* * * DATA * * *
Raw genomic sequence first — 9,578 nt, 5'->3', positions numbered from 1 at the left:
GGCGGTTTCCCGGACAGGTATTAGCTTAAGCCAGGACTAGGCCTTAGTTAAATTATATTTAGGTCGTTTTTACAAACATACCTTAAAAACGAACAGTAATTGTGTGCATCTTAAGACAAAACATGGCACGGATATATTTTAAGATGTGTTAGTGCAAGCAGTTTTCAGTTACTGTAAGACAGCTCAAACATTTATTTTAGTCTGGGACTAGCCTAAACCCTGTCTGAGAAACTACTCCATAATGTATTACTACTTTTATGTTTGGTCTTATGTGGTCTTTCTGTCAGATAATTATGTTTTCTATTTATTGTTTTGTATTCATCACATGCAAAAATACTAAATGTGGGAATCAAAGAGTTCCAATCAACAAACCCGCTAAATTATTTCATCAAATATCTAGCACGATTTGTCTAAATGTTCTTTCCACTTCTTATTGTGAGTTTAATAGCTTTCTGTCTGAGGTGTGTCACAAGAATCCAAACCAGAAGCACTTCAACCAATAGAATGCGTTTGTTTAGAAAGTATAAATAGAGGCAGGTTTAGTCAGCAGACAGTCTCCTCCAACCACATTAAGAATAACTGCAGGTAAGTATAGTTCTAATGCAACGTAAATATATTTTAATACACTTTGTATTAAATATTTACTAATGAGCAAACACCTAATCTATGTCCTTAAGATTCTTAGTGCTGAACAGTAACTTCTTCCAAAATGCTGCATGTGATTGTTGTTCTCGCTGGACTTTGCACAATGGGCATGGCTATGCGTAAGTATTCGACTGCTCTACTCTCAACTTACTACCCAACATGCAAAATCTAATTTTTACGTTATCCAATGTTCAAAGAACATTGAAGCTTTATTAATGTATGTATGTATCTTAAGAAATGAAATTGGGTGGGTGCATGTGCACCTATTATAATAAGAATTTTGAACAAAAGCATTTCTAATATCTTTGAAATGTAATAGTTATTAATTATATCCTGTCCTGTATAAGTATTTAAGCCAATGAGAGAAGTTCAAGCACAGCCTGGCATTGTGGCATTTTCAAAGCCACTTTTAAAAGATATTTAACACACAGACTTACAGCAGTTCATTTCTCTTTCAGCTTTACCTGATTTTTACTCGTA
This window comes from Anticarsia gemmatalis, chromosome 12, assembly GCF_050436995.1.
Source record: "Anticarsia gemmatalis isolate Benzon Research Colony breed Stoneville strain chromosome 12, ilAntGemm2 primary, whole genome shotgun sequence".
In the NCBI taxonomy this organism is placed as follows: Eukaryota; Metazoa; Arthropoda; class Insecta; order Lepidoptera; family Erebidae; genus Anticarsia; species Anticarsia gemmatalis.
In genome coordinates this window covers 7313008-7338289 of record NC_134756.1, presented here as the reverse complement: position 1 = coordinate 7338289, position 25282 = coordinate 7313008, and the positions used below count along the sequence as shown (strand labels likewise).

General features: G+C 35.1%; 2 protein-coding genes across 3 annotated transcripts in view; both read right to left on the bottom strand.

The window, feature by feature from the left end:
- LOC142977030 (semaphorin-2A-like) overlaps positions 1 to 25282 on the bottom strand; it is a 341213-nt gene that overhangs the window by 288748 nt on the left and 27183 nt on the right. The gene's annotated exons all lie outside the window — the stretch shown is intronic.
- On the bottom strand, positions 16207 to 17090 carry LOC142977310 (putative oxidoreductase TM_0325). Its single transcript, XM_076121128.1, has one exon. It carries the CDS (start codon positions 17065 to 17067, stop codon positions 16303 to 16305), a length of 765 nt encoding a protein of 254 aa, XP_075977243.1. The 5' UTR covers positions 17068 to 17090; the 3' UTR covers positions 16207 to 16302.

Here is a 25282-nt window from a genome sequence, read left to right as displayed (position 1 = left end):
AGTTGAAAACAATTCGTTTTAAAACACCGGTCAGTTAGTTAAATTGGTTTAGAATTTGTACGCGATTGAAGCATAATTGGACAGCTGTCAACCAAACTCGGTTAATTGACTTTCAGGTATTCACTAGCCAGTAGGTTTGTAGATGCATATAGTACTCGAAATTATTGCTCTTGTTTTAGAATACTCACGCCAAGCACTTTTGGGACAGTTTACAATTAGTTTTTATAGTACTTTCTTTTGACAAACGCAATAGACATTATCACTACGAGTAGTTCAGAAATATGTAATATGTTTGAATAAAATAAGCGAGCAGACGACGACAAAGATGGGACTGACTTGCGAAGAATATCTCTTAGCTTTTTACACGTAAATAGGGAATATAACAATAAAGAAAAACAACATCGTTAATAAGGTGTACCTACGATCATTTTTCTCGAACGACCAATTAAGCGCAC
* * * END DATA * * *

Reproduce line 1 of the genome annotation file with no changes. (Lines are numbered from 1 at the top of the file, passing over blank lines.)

Raw genomic sequence first — 9,578 nt, 5'->3', positions numbered from 1 at the left: